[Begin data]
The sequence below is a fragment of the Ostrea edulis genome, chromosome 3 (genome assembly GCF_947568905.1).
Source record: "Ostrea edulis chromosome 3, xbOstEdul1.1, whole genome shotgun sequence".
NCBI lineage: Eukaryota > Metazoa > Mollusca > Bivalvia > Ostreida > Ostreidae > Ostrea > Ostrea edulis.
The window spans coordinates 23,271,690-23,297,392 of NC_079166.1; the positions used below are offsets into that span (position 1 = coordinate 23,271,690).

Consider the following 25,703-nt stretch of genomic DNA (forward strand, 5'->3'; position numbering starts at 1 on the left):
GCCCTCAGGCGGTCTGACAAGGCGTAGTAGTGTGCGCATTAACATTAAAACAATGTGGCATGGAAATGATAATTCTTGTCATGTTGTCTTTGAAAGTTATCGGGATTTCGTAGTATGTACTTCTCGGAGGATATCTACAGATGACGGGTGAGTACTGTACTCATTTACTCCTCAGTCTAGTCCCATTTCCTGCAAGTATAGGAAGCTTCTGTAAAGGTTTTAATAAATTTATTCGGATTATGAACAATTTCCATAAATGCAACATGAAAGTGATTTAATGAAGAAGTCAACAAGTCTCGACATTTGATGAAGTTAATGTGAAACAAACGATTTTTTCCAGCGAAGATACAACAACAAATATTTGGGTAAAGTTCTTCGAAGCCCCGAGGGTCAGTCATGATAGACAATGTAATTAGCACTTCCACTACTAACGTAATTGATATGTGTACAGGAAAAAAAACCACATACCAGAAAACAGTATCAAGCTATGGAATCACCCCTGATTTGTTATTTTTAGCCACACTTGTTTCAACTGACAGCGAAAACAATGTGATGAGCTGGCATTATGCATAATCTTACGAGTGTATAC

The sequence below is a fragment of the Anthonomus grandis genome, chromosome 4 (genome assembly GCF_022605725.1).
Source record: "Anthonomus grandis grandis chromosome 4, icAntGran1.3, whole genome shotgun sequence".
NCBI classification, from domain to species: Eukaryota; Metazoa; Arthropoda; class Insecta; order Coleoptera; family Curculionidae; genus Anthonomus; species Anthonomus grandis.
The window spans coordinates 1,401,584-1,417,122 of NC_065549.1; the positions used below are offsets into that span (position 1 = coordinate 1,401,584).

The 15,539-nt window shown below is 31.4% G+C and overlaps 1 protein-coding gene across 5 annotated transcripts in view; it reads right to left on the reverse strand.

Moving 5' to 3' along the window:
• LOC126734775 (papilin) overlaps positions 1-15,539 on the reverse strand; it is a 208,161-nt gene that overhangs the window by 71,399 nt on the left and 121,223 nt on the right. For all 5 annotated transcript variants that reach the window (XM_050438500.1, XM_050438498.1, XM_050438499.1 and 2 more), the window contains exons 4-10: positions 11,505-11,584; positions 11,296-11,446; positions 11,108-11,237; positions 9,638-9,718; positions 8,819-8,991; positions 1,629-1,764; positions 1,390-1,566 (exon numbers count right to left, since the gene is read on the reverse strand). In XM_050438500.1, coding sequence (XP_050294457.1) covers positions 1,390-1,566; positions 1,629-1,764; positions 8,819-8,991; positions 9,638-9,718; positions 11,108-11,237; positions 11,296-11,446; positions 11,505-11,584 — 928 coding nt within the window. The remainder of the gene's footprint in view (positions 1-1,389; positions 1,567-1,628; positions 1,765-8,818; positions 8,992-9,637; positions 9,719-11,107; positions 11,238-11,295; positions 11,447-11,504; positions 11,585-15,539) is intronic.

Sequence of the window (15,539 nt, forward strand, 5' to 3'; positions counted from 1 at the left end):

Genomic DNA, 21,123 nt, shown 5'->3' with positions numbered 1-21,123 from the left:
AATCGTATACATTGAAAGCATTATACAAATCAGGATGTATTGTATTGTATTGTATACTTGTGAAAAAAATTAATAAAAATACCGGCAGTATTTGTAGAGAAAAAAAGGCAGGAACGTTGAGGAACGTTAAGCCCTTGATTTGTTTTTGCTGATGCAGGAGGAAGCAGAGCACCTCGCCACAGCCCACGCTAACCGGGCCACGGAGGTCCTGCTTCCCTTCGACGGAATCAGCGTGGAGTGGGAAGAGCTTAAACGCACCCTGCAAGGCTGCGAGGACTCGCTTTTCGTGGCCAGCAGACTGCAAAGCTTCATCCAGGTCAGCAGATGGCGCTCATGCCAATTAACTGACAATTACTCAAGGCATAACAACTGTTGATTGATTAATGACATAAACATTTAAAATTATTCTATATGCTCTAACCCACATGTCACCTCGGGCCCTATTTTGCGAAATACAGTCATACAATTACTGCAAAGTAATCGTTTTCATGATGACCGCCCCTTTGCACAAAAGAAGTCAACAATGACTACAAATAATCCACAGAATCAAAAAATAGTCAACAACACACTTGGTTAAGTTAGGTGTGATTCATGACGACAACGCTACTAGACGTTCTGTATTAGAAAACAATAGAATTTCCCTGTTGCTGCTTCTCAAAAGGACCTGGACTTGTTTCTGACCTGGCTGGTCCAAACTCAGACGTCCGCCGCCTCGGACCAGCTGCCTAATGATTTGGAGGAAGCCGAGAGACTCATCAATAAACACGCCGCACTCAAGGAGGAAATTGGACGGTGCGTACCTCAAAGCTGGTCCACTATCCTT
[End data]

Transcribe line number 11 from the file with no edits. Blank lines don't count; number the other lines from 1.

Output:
The 15,539-nt window shown below is 31.4% G+C and overlaps 1 protein-coding gene across 5 annotated transcripts in view; it reads right to left on the reverse strand.